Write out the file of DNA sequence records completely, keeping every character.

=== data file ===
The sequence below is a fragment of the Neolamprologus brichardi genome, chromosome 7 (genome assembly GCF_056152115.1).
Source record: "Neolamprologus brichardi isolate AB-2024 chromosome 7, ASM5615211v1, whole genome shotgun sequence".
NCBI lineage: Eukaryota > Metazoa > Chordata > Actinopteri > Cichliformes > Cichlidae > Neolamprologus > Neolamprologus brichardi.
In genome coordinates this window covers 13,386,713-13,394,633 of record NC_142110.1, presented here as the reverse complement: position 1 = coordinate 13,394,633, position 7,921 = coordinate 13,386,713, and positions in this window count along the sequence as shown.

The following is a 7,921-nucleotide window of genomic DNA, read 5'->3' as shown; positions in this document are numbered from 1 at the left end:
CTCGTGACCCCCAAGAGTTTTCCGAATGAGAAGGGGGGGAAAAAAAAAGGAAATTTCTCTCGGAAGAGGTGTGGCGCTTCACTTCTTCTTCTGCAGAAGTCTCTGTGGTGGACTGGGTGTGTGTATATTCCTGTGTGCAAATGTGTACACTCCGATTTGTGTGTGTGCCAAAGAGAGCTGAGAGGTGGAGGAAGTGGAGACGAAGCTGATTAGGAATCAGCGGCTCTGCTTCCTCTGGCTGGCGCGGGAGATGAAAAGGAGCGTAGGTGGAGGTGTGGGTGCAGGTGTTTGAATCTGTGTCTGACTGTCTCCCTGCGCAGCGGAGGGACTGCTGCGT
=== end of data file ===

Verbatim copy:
The sequence below is a fragment of the Neolamprologus brichardi genome, chromosome 7 (genome assembly GCF_056152115.1).
Source record: "Neolamprologus brichardi isolate AB-2024 chromosome 7, ASM5615211v1, whole genome shotgun sequence".
NCBI lineage: Eukaryota > Metazoa > Chordata > Actinopteri > Cichliformes > Cichlidae > Neolamprologus > Neolamprologus brichardi.
In genome coordinates this window covers 13,386,713-13,394,633 of record NC_142110.1, presented here as the reverse complement: position 1 = coordinate 13,394,633, position 7,921 = coordinate 13,386,713, and positions in this window count along the sequence as shown.

The following is a 7,921-nucleotide window of genomic DNA, read 5'->3' as shown; positions in this document are numbered from 1 at the left end:
CTCGTGACCCCCAAGAGTTTTCCGAATGAGAAGGGGGGGAAAAAAAAAGGAAATTTCTCTCGGAAGAGGTGTGGCGCTTCACTTCTTCTTCTGCAGAAGTCTCTGTGGTGGACTGGGTGTGTGTATATTCCTGTGTGCAAATGTGTACACTCCGATTTGTGTGTGTGCCAAAGAGAGCTGAGAGGTGGAGGAAGTGGAGACGAAGCTGATTAGGAATCAGCGGCTCTGCTTCCTCTGGCTGGCGCGGGAGATGAAAAGGAGCGTAGGTGGAGGTGTGGGTGCAGGTGTTTGAATCTGTGTCTGACTGTCTCCCTGCGCAGCGGAGGGACTGCTGCGT